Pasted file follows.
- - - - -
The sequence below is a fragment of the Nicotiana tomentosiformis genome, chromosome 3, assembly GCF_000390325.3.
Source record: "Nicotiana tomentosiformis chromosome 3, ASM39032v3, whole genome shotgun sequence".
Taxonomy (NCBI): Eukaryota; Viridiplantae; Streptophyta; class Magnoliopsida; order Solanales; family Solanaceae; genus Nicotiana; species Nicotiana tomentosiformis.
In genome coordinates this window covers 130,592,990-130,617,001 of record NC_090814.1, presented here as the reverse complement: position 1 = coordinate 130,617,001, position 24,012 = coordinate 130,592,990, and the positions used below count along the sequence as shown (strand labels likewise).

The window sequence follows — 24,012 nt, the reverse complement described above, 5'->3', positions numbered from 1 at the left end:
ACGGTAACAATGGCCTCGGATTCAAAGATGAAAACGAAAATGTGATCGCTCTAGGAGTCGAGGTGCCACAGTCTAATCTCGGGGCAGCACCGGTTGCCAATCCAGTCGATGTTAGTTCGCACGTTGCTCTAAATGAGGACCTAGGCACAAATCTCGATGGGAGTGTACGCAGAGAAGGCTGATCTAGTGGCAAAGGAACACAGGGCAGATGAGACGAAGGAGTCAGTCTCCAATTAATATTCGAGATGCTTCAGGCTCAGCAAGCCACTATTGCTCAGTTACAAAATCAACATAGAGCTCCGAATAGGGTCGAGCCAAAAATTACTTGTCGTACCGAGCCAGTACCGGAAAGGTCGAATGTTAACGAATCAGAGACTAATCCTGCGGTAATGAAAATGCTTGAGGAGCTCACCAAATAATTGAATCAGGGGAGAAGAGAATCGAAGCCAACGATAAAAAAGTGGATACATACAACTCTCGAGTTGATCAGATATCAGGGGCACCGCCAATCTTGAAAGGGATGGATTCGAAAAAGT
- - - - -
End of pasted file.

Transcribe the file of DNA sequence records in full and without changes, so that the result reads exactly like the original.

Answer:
The sequence below is a fragment of the Nicotiana tomentosiformis genome, chromosome 3, assembly GCF_000390325.3.
Source record: "Nicotiana tomentosiformis chromosome 3, ASM39032v3, whole genome shotgun sequence".
Taxonomy (NCBI): Eukaryota; Viridiplantae; Streptophyta; class Magnoliopsida; order Solanales; family Solanaceae; genus Nicotiana; species Nicotiana tomentosiformis.
In genome coordinates this window covers 130,592,990-130,617,001 of record NC_090814.1, presented here as the reverse complement: position 1 = coordinate 130,617,001, position 24,012 = coordinate 130,592,990, and the positions used below count along the sequence as shown (strand labels likewise).

The window sequence follows — 24,012 nt, the reverse complement described above, 5'->3', positions numbered from 1 at the left end:
ACGGTAACAATGGCCTCGGATTCAAAGATGAAAACGAAAATGTGATCGCTCTAGGAGTCGAGGTGCCACAGTCTAATCTCGGGGCAGCACCGGTTGCCAATCCAGTCGATGTTAGTTCGCACGTTGCTCTAAATGAGGACCTAGGCACAAATCTCGATGGGAGTGTACGCAGAGAAGGCTGATCTAGTGGCAAAGGAACACAGGGCAGATGAGACGAAGGAGTCAGTCTCCAATTAATATTCGAGATGCTTCAGGCTCAGCAAGCCACTATTGCTCAGTTACAAAATCAACATAGAGCTCCGAATAGGGTCGAGCCAAAAATTACTTGTCGTACCGAGCCAGTACCGGAAAGGTCGAATGTTAACGAATCAGAGACTAATCCTGCGGTAATGAAAATGCTTGAGGAGCTCACCAAATAATTGAATCAGGGGAGAAGAGAATCGAAGCCAACGATAAAAAAGTGGATACATACAACTCTCGAGTTGATCAGATATCAGGGGCACCGCCAATCTTGAAAGGGATGGATTCGAAAAAGT